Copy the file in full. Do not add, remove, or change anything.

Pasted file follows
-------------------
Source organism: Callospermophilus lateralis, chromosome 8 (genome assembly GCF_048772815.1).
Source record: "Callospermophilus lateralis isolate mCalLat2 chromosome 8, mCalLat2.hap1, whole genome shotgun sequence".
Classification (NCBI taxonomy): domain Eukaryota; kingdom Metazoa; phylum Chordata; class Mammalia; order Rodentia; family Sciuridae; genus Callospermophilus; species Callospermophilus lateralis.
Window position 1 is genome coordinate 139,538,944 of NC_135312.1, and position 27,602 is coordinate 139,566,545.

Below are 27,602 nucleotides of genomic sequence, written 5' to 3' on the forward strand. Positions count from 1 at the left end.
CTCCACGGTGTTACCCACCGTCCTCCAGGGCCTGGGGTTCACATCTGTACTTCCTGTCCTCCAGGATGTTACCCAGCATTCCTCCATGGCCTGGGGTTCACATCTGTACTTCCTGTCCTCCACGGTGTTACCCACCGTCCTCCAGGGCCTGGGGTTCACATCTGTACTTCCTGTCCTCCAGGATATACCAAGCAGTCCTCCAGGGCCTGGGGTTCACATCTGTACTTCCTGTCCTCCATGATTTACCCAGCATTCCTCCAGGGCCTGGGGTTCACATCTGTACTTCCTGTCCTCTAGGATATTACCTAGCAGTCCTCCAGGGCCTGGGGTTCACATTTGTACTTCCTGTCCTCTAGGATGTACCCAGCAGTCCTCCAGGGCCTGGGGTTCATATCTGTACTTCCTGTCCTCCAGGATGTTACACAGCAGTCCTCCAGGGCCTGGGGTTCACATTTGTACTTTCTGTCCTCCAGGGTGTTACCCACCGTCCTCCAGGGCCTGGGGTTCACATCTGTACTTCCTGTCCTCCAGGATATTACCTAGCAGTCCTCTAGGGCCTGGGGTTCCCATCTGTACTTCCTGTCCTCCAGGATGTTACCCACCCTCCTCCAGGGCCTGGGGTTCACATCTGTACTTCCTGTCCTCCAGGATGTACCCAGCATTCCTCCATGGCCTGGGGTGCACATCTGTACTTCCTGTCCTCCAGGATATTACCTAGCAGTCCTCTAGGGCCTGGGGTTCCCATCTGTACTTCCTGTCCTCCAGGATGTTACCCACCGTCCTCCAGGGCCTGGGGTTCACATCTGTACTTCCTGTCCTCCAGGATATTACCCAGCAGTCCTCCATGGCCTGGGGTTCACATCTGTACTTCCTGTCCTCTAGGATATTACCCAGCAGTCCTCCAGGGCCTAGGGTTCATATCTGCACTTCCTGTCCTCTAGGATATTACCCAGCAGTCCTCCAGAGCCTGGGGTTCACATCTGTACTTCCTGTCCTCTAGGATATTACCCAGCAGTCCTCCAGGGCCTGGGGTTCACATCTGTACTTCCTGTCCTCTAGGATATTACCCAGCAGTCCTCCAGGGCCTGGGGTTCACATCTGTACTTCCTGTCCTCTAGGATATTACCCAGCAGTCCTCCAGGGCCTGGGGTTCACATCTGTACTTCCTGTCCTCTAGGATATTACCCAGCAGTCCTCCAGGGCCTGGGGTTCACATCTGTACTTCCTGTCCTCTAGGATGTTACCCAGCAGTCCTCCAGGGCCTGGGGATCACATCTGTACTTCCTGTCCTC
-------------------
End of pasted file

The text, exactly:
Source organism: Callospermophilus lateralis, chromosome 8 (genome assembly GCF_048772815.1).
Source record: "Callospermophilus lateralis isolate mCalLat2 chromosome 8, mCalLat2.hap1, whole genome shotgun sequence".
Classification (NCBI taxonomy): domain Eukaryota; kingdom Metazoa; phylum Chordata; class Mammalia; order Rodentia; family Sciuridae; genus Callospermophilus; species Callospermophilus lateralis.
Window position 1 is genome coordinate 139,538,944 of NC_135312.1, and position 27,602 is coordinate 139,566,545.

Below are 27,602 nucleotides of genomic sequence, written 5' to 3' on the forward strand. Positions count from 1 at the left end.
CTCCACGGTGTTACCCACCGTCCTCCAGGGCCTGGGGTTCACATCTGTACTTCCTGTCCTCCAGGATGTTACCCAGCATTCCTCCATGGCCTGGGGTTCACATCTGTACTTCCTGTCCTCCACGGTGTTACCCACCGTCCTCCAGGGCCTGGGGTTCACATCTGTACTTCCTGTCCTCCAGGATATACCAAGCAGTCCTCCAGGGCCTGGGGTTCACATCTGTACTTCCTGTCCTCCATGATTTACCCAGCATTCCTCCAGGGCCTGGGGTTCACATCTGTACTTCCTGTCCTCTAGGATATTACCTAGCAGTCCTCCAGGGCCTGGGGTTCACATTTGTACTTCCTGTCCTCTAGGATGTACCCAGCAGTCCTCCAGGGCCTGGGGTTCATATCTGTACTTCCTGTCCTCCAGGATGTTACACAGCAGTCCTCCAGGGCCTGGGGTTCACATTTGTACTTTCTGTCCTCCAGGGTGTTACCCACCGTCCTCCAGGGCCTGGGGTTCACATCTGTACTTCCTGTCCTCCAGGATATTACCTAGCAGTCCTCTAGGGCCTGGGGTTCCCATCTGTACTTCCTGTCCTCCAGGATGTTACCCACCCTCCTCCAGGGCCTGGGGTTCACATCTGTACTTCCTGTCCTCCAGGATGTACCCAGCATTCCTCCATGGCCTGGGGTGCACATCTGTACTTCCTGTCCTCCAGGATATTACCTAGCAGTCCTCTAGGGCCTGGGGTTCCCATCTGTACTTCCTGTCCTCCAGGATGTTACCCACCGTCCTCCAGGGCCTGGGGTTCACATCTGTACTTCCTGTCCTCCAGGATATTACCCAGCAGTCCTCCATGGCCTGGGGTTCACATCTGTACTTCCTGTCCTCTAGGATATTACCCAGCAGTCCTCCAGGGCCTAGGGTTCATATCTGCACTTCCTGTCCTCTAGGATATTACCCAGCAGTCCTCCAGAGCCTGGGGTTCACATCTGTACTTCCTGTCCTCTAGGATATTACCCAGCAGTCCTCCAGGGCCTGGGGTTCACATCTGTACTTCCTGTCCTCTAGGATATTACCCAGCAGTCCTCCAGGGCCTGGGGTTCACATCTGTACTTCCTGTCCTCTAGGATATTACCCAGCAGTCCTCCAGGGCCTGGGGTTCACATCTGTACTTCCTGTCCTCTAGGATATTACCCAGCAGTCCTCCAGGGCCTGGGGTTCACATCTGTACTTCCTGTCCTCTAGGATGTTACCCAGCAGTCCTCCAGGGCCTGGGGATCACATCTGTACTTCCTGTCCTC